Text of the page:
The area is quite industrialized and densely populated, but the two cities are remarkable. They have beautiful city centers. Prato is famous for the textile industry, while Pistoia is famous for the greenhouses. It also has a popular zoo and not far from it, a popular destination is Collodi, the home town of Pinocchio’s author. Montecatini Terme is a famous spa town: the art nouveau spa center is very beautiful. The old village, Montecatini Alto is really cute too.


(Prato by Rob Meredith)

Valle del Serchio

The valley along the river Serchio north of Lucca. This is a very beautiful area, with small villages and larger towns along the river, small bridges, stone mills and many old paper factories. Interesting sites in this area include Barga, Borgo a Mozzano and the famous Devil’s Bridge, Bagni di Lucca and the nature reserve called Orrido di Botri.


(Barga by Bill Anderson)


This is the second highest mountain in Tuscany and a very popular ski resort. It’s on the border with Emilia Romagna, in the province of Pistoia. It’s quite well-known in Italy and it is the perfect place to bring together a vacation on the snow and a holiday in Tuscany.


(Abetone by Lo.Tangelini)


A beautiful city with the city center entirely enclosed within perfectly preserved city walls where people can bike, take a walk and relax. It is just beautiful in any season, but my favourite season in Lucca is the fall, when all the trees along the walls turn yellow. The area is also known for the beautiful ville lucchesi, splendid mansions in the countryside.


(Lucca by Dvdbramhall)


The Garfagnana is the mountain area north of Lucca, with famous towns such as Castelnuovo di Garfagnana. It is home to a nature park called Parco dell’Orecchiella and it is famous for its chestnuts. There are many small hamlets immersed in the woods which have been abandoned and for this reason Garfagnana  is a walker’s paradise.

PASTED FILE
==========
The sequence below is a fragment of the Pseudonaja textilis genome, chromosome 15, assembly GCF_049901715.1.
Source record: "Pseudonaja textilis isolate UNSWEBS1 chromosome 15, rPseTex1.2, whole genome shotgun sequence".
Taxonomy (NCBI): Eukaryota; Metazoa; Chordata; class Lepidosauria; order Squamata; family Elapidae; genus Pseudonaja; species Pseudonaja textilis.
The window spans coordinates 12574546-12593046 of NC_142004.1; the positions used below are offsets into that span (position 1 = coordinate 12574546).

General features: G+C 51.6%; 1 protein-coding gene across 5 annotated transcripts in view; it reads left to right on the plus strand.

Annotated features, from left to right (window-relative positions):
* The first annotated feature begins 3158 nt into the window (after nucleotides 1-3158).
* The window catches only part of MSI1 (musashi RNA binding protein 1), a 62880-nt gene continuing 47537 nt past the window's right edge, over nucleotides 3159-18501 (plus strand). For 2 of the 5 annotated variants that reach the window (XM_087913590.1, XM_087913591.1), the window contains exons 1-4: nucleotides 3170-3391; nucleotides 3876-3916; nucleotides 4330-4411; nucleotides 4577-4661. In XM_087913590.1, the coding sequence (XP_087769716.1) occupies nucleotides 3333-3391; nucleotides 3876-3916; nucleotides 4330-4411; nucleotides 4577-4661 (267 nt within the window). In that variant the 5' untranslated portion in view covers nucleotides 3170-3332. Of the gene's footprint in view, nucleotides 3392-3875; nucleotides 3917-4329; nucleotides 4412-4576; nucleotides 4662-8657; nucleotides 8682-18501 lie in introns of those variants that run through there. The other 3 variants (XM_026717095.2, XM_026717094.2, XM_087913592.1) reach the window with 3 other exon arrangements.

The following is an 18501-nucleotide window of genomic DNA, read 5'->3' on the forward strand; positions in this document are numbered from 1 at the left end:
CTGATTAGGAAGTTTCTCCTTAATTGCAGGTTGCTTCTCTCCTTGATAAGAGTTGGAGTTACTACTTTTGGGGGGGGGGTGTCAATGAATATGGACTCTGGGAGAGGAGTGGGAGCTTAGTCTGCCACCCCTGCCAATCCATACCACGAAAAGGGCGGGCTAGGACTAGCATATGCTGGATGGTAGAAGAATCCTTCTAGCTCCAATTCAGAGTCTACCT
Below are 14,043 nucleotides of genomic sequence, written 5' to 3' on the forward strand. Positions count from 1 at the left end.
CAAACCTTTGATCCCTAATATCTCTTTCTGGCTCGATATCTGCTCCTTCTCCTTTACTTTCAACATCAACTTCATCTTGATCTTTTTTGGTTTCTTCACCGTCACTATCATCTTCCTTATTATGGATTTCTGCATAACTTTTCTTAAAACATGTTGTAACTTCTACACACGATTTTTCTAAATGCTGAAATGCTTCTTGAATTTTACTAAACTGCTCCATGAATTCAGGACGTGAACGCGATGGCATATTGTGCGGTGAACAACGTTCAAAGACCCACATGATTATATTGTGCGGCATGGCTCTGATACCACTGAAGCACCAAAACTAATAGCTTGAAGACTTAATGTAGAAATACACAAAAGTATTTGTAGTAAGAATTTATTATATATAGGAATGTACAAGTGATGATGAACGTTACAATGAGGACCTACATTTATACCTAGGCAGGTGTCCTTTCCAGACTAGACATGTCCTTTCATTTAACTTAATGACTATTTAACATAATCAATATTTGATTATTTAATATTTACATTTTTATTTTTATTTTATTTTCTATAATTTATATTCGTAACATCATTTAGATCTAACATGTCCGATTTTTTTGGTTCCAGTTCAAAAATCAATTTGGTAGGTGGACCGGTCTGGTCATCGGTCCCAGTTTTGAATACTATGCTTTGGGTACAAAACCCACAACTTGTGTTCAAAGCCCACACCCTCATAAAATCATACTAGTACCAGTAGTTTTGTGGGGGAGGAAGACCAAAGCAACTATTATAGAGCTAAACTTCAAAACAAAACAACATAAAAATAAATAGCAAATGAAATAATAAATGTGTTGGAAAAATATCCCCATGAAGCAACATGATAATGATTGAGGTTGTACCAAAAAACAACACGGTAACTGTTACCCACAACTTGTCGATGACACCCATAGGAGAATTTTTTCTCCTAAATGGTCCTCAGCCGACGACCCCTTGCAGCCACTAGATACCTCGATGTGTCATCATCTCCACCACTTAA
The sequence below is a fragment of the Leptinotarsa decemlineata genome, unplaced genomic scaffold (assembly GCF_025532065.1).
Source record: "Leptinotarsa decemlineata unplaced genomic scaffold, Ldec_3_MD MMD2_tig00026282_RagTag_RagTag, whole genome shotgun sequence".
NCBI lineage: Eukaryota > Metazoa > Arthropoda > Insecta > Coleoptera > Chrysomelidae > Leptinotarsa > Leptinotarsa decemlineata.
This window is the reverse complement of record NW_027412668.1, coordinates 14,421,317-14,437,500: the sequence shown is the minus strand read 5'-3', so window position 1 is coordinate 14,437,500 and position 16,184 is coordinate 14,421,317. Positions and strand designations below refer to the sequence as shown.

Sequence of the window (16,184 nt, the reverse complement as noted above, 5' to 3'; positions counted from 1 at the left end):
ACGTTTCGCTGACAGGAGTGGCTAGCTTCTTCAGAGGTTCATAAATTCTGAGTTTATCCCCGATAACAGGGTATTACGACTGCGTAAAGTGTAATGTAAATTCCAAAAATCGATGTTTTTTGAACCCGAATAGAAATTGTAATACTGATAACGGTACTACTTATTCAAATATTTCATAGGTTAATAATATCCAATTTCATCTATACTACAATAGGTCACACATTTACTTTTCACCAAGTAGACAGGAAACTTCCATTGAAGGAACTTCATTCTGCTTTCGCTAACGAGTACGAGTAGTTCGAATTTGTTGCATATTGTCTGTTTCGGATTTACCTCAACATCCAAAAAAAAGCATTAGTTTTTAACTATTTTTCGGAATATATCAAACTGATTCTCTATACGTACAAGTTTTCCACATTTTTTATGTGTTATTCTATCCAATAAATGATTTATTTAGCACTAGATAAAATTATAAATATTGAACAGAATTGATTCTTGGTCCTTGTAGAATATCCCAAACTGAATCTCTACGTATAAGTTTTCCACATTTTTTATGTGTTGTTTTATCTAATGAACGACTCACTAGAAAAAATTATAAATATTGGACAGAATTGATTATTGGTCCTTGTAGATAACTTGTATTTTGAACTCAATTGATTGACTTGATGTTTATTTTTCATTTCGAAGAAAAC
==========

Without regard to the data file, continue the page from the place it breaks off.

(Garfagnana by Flickrc)


Lunigiana is the area along the river Magra. It is cut through the ancient Via Francigena and it is one of the lesser known areas of Tuscany, yet still a fascinating one. It’s on the Appennines on the border with Emilia Romagna and Liguria. It’s a land of old countryside churches and legends.


(Lunigiana by nigelfj)

Massa and Carrara

Massa and Carrara, famous for their marble and for the Apuan Alps. Two cities overlooking the coast of the Versilia. The cities are neat, and definitely off the beaten path. The marble caves are worth a visit: Michelangelo used it for his masterpieces and it’s famous throughout the world.


(Marble caves near Carrara, by Artnbarb)


The Versilia is the most popular beach area in Tuscany, but it is also very interesting for its landscape. There are mountains right behind the coastline. The most popular towns are Viareggio, famous for its carnival, Pietrasanta, and Forte dei Marmi. They are very lively in the summer and many VIPs choose these destinations for their beach holidays.